Can the Tortoise and the Hare Work Together?

Aug 25, 2022

                         Great work is not the product of a race!

Remember the classic story of the tortoise and the hare?  How the slow-moving tortoise was laughed at for challenging his speedy opponent because the hare harbored a clear advantage, or so he thought!

Today, many employees fight the tortoise effect, which entails the fear of being left behind if they do not produce swift results.  Young talent feels they must be highly competitive and work at lightning speed to gain advantage in their job position with their organization.

And where there’s a tortoise, there’s a hare!

At the opposite side of the spectrum, the hare effect, this phenomenon is classified as employees who work at warp speed, typically to consciously avoid the tortoise effect.  Employees working under the hare effect produce swift results, but the quality of their work suffers immensely.

When hiring employees, you probably don’t even think about who is a tortoise or a hare – but you should.

Employers looking for 5-Star Employees will base their hiring decisions on several factors such as core value alignment and company culture fit, but not much focus is put on the candidate’s potential pace of work.

While this isn’t a hot-button consideration in the hiring world, odds are most organizations have a combination of tortoises and hares working for them.  They’re not just running races and taking naps under trees! 

We’re all different, and work pace is a great example of a factor each that make each employee unique.  Some people can knock it out of the park in record time, while others take longer to ensure success. 

Make sure your 5-Star Employees feel comfortable working at the pace that affords them the opportunity to produce their best results.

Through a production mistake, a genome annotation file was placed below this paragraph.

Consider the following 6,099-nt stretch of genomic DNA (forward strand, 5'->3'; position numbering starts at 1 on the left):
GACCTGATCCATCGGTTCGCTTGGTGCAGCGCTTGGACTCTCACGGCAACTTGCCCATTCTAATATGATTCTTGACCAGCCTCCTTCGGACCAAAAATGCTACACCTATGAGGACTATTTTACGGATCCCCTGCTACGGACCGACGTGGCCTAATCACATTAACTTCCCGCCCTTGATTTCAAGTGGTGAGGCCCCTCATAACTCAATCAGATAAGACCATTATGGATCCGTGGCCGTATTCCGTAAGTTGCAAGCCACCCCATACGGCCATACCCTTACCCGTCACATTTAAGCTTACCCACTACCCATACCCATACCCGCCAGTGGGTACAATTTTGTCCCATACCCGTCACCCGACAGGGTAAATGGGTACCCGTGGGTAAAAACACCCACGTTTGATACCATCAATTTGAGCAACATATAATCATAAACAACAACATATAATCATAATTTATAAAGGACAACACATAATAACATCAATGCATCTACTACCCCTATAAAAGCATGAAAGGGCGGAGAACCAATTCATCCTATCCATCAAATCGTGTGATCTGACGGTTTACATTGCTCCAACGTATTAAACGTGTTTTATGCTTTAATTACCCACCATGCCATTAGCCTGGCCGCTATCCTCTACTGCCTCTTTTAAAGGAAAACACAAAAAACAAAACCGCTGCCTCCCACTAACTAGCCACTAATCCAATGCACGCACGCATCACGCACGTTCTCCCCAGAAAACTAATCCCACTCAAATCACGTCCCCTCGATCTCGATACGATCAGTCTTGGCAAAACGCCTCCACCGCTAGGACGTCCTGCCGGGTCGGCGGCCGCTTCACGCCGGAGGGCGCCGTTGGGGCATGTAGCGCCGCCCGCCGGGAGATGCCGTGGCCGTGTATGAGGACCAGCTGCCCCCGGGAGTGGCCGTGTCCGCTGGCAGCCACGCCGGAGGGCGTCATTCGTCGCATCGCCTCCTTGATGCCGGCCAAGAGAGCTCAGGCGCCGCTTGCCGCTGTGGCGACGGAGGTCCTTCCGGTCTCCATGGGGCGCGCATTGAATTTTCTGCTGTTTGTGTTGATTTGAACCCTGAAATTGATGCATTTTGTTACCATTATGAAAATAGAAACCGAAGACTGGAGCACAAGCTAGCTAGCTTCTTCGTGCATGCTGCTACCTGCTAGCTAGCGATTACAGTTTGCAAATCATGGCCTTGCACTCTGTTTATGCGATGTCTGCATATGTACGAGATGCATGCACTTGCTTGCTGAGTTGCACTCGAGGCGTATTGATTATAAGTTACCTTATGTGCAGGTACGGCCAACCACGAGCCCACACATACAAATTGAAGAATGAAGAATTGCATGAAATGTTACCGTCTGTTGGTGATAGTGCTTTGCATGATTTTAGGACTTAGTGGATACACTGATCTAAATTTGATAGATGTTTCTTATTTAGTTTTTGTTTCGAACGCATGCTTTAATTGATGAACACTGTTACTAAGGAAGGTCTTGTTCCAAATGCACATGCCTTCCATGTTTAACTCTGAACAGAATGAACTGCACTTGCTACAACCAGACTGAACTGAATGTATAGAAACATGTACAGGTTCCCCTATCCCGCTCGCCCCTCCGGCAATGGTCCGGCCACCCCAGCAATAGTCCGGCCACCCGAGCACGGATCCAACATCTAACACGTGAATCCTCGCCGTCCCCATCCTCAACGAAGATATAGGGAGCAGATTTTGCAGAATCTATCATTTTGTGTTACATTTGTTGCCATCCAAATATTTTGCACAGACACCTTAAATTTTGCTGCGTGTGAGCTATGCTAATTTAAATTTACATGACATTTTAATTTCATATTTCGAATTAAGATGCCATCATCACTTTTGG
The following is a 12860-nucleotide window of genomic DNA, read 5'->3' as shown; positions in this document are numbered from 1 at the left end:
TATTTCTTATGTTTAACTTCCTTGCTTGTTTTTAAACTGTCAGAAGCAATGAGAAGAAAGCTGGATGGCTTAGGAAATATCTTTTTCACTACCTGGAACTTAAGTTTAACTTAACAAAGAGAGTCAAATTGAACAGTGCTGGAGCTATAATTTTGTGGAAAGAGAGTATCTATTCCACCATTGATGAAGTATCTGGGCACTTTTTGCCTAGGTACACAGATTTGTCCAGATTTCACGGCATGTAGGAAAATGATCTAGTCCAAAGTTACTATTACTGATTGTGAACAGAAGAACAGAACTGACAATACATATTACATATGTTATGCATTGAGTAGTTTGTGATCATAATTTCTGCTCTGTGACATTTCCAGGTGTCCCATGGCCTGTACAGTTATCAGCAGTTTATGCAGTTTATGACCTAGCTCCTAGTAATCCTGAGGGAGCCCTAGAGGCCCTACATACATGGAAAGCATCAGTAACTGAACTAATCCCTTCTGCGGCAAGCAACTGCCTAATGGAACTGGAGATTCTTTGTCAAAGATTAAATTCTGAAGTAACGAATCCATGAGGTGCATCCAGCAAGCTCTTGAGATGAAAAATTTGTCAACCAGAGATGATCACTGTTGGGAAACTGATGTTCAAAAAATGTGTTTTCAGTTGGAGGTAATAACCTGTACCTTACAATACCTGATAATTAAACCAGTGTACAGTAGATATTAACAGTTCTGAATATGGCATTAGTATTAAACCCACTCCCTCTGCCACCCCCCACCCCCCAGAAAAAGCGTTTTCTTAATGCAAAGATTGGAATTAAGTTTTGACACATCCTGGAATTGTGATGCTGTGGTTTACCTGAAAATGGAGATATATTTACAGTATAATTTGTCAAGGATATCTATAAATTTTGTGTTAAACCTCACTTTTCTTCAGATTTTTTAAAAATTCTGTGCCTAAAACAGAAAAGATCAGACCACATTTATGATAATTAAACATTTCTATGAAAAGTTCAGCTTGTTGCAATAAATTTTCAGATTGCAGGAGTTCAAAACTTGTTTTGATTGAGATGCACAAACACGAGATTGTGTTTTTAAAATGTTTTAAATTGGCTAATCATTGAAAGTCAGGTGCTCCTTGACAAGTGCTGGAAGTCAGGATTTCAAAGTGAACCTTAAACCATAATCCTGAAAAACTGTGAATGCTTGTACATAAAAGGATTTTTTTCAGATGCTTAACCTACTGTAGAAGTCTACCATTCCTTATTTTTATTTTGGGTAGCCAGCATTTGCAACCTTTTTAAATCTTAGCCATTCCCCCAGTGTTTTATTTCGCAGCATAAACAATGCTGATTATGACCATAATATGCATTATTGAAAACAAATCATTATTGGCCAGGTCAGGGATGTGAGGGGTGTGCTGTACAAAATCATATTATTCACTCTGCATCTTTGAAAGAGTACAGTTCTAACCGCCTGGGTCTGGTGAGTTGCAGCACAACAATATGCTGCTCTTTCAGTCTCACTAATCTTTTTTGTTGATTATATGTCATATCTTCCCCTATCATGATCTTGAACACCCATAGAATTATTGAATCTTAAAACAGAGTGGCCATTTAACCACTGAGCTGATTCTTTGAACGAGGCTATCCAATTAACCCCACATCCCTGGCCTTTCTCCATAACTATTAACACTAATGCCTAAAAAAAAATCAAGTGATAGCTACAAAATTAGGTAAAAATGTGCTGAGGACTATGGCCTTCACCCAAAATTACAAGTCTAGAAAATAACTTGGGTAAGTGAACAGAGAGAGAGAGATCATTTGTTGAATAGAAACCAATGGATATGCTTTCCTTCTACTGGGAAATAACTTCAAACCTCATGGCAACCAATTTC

As their leader, you need to respect the vast differences in pace among your employees!

Business leaders have the power to build understanding of differences in employee pace and avoid such effects.  You want your employees to know you care about their results and their sanity over work speeds.  This will go a long way in retaining your 5-Star Employees.

Here are some strategies employers can use to regularly check on their tortoises and hares:

Employee 1:1’s

A 1:1 meeting is a regularly occurring meeting time between the business leader (or manager) and one employee.  Each employee should have a scheduled 1:1 with their supervisor on a regular basis – at least once per month, or whatever timeframe works best for your organization.

These meetings serve as a time for your employees to ask questions, update you on their work, and chat about ideas.  1:1 meetings are an ideal place to talk about the employee’s work pace and communicate your appreciation or trouble shoot with them to alter their pace.

*Important Takeaway – to show respect and that you really care about your employees and what they have to say – make sure these meetings take place as scheduled.  Sure, things happen in the business world – but remember your employees are your business’s most important asset.

Operation Manuals

Your employees differ on more than their pace.  Including work pace preferences or related fields in an Operations Manual is a great way to keep an employee-accessible record of each person’s preferences.

Operations Manuals are master lists of employee preferences, motivators, special skills, and even their favorite foods.  Create a spreadsheet with any category you want to include and have all employees fill it out – then share with everyone.

The manuals enable your staff to learn about each other and how to work best with one another.

The climax of the tortoise and the hare story is one we all remember; the hare was too cocky and decided to take a nap before winning the race to prove just how slow his opponent was; the tortoise focused solely on the race, beating his sleeping opponent to the finish line.

All paces can be productive, and each has its place in your organization. You and your employees need to remember the race is not always won by being first to complete a project, etc.